The chapter explores Brazilian, Indian and South African civil society engagement in South–South development cooperation (SSDC) and in debates of these countries’ roles in BRICS. Despite the apparently more promising engagement environment in the ‘democratic emerging powers’, civil society efforts to achieve effective influence over the SSDC agendas of both BRICS and of their own countries face many obstacles. The chapter discusses commonalities and differences across these three countries and their fellow BRICS, Russia and China, and analyses key characteristics and tendencies of transnational civil society engagement. Final remarks include prospects for civil society engagement with BRICS international development cooperation, with a particular focus on the New Development Bank.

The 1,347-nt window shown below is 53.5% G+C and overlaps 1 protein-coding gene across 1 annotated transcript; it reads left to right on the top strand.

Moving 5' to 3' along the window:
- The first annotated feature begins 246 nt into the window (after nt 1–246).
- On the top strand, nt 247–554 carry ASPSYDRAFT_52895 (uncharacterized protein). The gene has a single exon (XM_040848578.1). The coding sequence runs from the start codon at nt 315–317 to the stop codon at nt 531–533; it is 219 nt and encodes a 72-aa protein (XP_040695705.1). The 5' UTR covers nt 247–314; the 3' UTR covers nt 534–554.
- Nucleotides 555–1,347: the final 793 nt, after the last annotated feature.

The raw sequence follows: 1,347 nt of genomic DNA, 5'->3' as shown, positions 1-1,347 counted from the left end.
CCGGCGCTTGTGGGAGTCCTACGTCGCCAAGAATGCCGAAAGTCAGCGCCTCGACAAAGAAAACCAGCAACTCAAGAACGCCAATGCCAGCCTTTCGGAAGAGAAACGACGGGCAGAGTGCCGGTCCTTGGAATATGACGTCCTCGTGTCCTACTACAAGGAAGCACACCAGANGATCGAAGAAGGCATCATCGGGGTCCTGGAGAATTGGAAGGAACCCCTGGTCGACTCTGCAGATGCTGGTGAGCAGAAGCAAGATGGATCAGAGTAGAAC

Authors: Melissa Pomeroy, Alex Shankland, Adele Poskitt, Kaustuv Kanti Bandyopadhyay and Rajesh Tandon

Published in: Jing Gu, Alex Shankland, Anuradha Chenoy (org.) The BRICS in international development. International Polical Economy Series. Palgrave Macmillan, 2016.